While I do accept some insurances, I am not an in network provider for some of the insurances. Many insurance plans do include “ an out of network benefit”. You may or may not be aware of this benefit. There is typically a deductible to meet and thereafter the insurance company will reimburse you for a percentage of the fee you pay for psychotherapy.
I am including this guide to help you get the information you need from your insurance company to get the full benefit of your policy. Make sure your insurance company is handling the reimbursement fairly and accurately, and that their formula for calculating your reimbursement is based on reality.
First, call your insurer. They’ll let you know what your policy covers in general terms — for example, 80% of the “usual, customary, and reasonable” fee, or UCR. This is the amount they claim psychotherapists in your area charge for therapy.
Unfortunately, insurance companies usually won’t tell you what they consider to be usual, customary, and reasonable, nor how they calculate it. Often, they’ll say that this is “proprietary information.” It’s also often much lower than what the prevailing rate actually is.
If this happens, tell them (a) the fee that the psychotherapist charges for therapy, and (b) the Zip code where the therapist is located. For my services, here is the information you’ll need:
The typical services I offer are :
- “Individual Psychotherapy, 45 minutes”. The code for this is 90834
My fee for this is $130.
- “Individual Psychotherapy, Outpatient, 53 minutes,” also referred to as CPT code 90837
My current fee for that service is $150.
- My Zip code: 01950 (reimbursement varies based on location)
Then ask if my fee is above what they’ve set as the UCR. They might only say “yes” or “no” (or refuse to answer) — so you won’t know if my fee is only slightly above, or far above what they claim is reasonable and customary. For the majority of my patients, my fee is either within or just slightly above the UCR for their insurance policies and benefits coverage.
Unlike most aspects of health insurance, there are very few regulations for insurance companies for how they determine what is reasonable or customary. In fact, only a few states even define what “usual, reasonable, and customary” means, and even fewer have regulations on the formula insurance companies use to determining that figure.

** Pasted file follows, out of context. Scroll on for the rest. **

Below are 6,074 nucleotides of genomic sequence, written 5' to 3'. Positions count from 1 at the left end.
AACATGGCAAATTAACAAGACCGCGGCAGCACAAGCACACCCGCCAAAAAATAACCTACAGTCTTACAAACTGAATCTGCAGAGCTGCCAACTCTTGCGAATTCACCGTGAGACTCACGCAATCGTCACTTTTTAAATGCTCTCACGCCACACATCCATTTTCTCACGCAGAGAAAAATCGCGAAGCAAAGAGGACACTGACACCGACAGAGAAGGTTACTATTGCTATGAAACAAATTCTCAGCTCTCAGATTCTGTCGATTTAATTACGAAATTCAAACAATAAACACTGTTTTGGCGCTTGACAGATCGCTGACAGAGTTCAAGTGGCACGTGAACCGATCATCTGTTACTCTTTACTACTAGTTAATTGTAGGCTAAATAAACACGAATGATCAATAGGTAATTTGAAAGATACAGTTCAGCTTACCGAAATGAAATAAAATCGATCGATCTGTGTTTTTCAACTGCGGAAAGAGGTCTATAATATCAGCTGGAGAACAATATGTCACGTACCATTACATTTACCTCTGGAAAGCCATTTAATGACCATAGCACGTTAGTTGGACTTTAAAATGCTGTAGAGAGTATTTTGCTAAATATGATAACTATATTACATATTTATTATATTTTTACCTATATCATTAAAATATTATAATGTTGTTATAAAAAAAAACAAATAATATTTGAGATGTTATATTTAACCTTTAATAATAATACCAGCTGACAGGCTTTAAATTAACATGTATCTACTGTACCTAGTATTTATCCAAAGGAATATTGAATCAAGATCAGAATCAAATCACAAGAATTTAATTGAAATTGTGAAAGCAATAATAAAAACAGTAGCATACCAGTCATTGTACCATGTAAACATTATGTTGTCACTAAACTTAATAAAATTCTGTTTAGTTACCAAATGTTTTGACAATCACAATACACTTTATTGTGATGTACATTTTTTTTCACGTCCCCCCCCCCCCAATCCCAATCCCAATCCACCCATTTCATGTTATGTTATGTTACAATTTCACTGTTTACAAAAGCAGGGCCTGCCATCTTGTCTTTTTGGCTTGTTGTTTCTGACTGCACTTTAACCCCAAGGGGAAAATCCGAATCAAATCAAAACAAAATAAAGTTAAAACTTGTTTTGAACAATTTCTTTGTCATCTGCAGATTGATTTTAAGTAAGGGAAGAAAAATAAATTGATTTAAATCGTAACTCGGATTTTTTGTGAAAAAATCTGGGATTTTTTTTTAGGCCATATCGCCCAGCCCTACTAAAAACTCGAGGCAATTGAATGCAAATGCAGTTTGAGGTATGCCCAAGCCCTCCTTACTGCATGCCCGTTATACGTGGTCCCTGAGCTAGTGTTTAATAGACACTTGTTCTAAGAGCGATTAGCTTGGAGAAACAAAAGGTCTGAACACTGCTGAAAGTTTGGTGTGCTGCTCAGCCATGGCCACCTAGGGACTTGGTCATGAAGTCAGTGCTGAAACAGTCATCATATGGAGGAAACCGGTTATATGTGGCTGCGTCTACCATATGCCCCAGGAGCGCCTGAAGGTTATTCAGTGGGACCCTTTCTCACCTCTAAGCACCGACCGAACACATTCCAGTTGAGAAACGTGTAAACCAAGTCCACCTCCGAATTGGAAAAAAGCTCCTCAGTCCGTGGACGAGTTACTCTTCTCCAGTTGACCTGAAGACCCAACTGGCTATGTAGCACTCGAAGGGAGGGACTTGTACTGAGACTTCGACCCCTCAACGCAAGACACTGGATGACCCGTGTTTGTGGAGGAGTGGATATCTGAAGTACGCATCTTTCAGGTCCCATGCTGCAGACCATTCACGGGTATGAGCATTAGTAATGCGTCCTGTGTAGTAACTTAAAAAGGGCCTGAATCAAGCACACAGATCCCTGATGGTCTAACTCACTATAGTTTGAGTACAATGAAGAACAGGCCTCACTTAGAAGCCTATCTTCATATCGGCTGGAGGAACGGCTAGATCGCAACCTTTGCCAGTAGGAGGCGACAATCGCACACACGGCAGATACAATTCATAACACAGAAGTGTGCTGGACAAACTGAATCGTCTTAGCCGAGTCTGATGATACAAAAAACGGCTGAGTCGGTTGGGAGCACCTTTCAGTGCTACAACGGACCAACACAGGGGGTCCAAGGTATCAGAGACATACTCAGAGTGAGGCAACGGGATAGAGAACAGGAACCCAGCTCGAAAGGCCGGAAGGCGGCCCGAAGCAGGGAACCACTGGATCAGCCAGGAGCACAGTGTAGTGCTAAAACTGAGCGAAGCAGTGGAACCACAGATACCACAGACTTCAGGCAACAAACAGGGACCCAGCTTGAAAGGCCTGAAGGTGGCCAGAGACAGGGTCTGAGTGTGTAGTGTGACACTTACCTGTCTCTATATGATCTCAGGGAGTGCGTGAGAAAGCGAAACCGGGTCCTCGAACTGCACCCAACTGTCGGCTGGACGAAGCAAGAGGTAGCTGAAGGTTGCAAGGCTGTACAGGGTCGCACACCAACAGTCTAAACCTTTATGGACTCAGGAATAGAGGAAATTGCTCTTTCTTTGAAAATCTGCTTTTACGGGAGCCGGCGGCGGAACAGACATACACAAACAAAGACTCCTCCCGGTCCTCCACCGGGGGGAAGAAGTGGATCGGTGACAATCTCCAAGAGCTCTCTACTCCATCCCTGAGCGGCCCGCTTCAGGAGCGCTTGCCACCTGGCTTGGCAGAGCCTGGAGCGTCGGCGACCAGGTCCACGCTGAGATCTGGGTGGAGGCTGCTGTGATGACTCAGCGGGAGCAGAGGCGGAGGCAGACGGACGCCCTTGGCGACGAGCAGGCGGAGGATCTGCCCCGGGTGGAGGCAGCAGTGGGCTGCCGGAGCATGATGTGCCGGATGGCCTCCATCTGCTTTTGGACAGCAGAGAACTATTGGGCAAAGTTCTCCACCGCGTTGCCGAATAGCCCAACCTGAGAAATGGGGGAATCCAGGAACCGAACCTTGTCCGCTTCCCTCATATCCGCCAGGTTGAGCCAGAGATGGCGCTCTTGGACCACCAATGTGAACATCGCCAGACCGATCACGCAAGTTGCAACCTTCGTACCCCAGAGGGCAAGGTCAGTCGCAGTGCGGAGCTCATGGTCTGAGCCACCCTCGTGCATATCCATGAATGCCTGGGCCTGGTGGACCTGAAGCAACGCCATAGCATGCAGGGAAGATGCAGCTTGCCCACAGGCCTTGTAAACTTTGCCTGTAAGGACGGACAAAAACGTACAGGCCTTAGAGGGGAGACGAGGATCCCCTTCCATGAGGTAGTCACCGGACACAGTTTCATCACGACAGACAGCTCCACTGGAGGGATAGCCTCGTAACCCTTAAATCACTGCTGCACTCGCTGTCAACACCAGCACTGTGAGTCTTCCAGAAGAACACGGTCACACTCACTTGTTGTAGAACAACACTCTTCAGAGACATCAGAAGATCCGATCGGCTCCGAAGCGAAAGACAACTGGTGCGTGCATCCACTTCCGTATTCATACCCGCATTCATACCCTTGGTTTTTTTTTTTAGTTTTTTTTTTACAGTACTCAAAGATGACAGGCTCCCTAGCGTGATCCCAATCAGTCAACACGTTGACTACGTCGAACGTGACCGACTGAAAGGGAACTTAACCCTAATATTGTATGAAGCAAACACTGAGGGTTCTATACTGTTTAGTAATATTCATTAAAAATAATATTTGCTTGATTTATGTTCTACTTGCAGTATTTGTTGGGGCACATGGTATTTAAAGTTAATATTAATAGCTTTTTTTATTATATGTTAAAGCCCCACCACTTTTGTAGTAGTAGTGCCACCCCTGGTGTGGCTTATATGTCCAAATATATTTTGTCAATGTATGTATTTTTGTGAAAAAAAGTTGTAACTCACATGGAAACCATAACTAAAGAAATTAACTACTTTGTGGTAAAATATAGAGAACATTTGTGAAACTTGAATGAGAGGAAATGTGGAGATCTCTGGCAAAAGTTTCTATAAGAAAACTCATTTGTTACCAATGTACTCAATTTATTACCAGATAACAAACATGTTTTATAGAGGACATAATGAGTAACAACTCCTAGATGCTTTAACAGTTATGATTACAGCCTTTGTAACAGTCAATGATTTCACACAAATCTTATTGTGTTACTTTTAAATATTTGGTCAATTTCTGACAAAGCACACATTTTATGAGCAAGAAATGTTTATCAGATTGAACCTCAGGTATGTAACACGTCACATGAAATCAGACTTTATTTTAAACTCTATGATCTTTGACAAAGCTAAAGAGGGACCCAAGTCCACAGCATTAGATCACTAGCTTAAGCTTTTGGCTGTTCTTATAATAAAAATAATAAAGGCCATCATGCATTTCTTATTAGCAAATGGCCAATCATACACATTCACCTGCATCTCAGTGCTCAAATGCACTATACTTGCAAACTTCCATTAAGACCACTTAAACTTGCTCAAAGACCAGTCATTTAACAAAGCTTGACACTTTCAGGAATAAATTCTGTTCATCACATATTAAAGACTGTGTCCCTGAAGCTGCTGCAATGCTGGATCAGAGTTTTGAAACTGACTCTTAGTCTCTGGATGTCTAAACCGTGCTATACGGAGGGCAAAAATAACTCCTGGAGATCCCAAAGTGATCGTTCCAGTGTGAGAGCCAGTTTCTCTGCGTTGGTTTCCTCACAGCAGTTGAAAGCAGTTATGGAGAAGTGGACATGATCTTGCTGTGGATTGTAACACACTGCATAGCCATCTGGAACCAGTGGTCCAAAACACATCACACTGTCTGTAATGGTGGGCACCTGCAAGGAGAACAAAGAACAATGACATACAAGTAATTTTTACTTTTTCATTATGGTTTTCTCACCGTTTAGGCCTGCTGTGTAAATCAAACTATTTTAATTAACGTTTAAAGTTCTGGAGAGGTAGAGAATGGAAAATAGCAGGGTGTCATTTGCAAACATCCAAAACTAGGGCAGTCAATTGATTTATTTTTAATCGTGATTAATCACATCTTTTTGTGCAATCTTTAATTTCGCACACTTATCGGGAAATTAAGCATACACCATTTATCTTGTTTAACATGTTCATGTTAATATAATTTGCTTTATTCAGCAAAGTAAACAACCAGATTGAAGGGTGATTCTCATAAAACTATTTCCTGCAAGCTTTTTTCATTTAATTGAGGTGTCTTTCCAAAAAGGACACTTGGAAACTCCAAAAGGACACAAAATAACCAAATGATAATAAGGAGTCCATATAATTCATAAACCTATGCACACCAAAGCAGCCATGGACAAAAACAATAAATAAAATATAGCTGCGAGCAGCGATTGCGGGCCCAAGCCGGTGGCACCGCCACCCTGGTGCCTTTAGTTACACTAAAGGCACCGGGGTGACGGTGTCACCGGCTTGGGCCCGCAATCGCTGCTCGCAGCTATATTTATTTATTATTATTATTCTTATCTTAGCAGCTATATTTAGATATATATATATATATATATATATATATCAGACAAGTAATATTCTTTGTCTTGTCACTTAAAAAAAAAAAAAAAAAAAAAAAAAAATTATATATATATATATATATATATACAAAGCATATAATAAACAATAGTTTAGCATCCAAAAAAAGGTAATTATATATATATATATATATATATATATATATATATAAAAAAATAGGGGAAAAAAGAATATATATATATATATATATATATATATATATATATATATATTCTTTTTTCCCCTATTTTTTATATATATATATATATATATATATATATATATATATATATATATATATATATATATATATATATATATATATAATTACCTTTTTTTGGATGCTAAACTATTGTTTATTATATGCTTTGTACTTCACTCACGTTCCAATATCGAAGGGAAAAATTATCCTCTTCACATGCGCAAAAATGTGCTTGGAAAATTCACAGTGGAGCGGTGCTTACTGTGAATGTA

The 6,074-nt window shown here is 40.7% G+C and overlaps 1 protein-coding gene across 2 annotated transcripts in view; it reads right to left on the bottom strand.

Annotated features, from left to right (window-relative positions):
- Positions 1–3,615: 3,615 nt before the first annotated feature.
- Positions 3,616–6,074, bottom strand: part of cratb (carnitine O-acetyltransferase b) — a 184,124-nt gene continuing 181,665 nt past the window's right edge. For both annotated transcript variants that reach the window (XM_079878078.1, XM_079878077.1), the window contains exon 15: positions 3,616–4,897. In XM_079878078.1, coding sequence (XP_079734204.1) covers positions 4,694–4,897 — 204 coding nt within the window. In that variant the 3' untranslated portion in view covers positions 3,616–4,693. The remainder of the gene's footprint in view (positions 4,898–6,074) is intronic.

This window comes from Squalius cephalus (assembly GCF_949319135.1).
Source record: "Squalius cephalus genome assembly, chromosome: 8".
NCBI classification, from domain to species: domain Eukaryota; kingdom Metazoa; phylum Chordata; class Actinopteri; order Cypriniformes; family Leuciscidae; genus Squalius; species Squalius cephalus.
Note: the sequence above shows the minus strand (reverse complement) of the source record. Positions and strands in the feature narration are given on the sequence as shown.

There’ve been some changes about this (after many class action lawsuits, and work on healthcare laws). You can go to a consumer rights site and see what an objective source says the customary rates are, in your particular geographic area (therapy costs more in Boston than in, say, Iowa). The site is FAIR Health Consumer (http://fairhealthconsumer.org/medicalcostlookup.php). FAIR Health was established as part of the collective settlement the New York State Attorney General’s office reached with insurers (FAIR Health: Who We Are).
On the FAIR Health lookup page, type “01950″ for the zip code, and “90837″ for the CPT code (the code for individual outpatient psychotherapy, 53 minutes). Again, for many of my patients, my fee is either within or only slightly above the UCR for their insurance benefits coverage.
If your insurance company’s figure for the UCR is lower than what the FAIR Health Consumer site shows, you’ve got firm grounds to have them adjust it. If they protest, simply ask them for the names of ten psychotherapists in the 01950 Zip code who charge the UCR they’ve set, and who are accepting new patients. They probably can’t, exposing their inaccurate, incorrect, and possibly illegal UCR determination.
Like many healthcare providers, my patients pay me the full fee directly, and then file for reimbursement. I provide a statement at the end of each month that includes all of the information you’ll need to file a claim, and you send it to your insurer along with one of their claim forms.
With more than thirty years of experience with helping people get the reimbursement they’re due, I’m skilled at helping my patients work with their insurers to get the full amount of reimbursement they are actually due.
I wish you well with your work in psychotherapy.